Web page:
Each session started with a short period of rest. This was followed by the PPT measurements recordings before any intervention, both in the thoracic and in the lumbar spine, after which either SM or a sham intervention took place. These PPT measurements were repeated every 12 min, i.e. in total four times after each intervention over a period of 45 min (Fig. 2).

Fig. 2
figure2

Pressure pain threshold data collection at baseline and every twelve minutes post-intervention in the thoracic and lumbar spine. Pressure pain threshold (PPT); PPT 1 is collected immediately (T0 up to T + 4.5 min) after intervention, PPT 2 is collected twelve minutes (T + 12 up to T + 16.5 min) after intervention, PPT 3 is collected twenty-four minutes (T + 24 up to T + 28.5 min) after intervention, and PPT 4 is collected thirty-six minutes (T + 36 up to T + 40.5 min) after intervention

The experiment took place in a room with a stable and comfortable temperature with subjects lying prone on a treatment table. A ‘fake’ measurement of the PPT was done on the subjects with an algometer before the beginning of the study to initiate them to the procedure and to prevent anxiety.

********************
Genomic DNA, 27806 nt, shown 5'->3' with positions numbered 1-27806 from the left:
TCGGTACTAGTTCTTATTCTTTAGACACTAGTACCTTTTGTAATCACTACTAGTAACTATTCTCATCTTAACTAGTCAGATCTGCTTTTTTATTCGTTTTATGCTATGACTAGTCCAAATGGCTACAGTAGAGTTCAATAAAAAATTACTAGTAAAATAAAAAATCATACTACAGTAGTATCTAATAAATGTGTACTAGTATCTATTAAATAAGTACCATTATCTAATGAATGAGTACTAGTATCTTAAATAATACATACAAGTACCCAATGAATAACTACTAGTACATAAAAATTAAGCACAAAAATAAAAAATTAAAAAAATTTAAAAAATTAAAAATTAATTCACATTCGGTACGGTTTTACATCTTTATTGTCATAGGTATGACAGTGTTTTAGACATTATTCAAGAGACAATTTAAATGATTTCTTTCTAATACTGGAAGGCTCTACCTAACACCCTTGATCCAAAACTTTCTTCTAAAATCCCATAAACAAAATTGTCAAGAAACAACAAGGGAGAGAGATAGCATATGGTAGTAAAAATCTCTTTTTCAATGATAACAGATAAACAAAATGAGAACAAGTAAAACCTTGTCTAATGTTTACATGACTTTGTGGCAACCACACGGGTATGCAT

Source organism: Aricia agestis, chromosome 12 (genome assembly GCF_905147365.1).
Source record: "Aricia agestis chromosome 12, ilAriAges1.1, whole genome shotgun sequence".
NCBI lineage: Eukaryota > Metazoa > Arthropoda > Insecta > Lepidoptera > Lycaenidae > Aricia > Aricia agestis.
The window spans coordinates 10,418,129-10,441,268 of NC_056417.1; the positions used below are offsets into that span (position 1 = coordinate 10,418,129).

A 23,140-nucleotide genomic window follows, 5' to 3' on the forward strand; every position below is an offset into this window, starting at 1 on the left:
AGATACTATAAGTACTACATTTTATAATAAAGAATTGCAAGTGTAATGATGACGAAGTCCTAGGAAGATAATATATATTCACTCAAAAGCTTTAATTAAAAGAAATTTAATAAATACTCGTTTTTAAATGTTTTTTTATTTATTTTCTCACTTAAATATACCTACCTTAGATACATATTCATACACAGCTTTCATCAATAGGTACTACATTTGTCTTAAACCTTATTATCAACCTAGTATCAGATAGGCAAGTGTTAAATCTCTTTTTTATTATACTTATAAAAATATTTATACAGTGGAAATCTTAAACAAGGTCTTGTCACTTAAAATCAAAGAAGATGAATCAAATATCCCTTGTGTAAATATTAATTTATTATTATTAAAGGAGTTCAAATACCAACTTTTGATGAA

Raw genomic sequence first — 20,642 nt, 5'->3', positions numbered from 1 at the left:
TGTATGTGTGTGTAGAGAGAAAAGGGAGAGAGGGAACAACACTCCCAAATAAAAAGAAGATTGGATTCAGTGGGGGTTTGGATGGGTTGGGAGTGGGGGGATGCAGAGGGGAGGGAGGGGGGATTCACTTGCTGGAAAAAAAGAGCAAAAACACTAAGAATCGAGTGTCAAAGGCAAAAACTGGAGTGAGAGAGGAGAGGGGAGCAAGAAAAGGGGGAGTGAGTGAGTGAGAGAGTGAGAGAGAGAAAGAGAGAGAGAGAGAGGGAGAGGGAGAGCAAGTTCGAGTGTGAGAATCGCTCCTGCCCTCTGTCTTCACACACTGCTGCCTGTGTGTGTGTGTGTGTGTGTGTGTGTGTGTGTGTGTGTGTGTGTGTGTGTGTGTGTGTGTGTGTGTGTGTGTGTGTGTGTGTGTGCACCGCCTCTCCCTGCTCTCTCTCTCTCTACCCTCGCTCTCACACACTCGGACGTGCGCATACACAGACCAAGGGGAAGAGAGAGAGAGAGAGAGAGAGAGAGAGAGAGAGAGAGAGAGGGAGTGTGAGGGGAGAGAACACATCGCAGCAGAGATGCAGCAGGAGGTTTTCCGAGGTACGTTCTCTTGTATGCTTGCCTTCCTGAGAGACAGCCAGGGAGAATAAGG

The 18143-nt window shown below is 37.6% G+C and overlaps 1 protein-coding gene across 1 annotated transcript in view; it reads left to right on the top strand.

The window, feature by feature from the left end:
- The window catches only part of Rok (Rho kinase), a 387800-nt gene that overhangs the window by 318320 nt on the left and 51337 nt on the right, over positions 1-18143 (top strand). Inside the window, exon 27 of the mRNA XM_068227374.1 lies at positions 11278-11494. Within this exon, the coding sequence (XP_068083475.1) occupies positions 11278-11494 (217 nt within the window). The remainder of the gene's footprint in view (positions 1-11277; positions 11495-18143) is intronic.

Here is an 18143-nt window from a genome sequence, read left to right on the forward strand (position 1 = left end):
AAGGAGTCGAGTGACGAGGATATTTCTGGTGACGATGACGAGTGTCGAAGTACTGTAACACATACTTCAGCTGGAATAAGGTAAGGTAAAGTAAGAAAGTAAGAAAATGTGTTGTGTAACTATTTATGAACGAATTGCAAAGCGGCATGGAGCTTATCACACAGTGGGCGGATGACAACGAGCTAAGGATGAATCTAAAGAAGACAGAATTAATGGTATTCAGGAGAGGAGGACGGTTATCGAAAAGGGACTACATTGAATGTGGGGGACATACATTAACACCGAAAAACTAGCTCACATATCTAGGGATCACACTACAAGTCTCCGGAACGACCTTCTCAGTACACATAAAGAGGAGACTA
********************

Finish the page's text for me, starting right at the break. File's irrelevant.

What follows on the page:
A licensed chiropractor performed the interventions. The PPT assessor was trained for more than an hour in the use of the algometer, as previously recommended [13]. This person was blinded to the group allocation of study subjects. The study subjects could not see their own PPT readings, to prevent them from consciously affecting their values. They were instructed not to communicate with the investigator about the intervention they received.

The collected data were used to see if the PPT increased more after SM than after a sham intervention.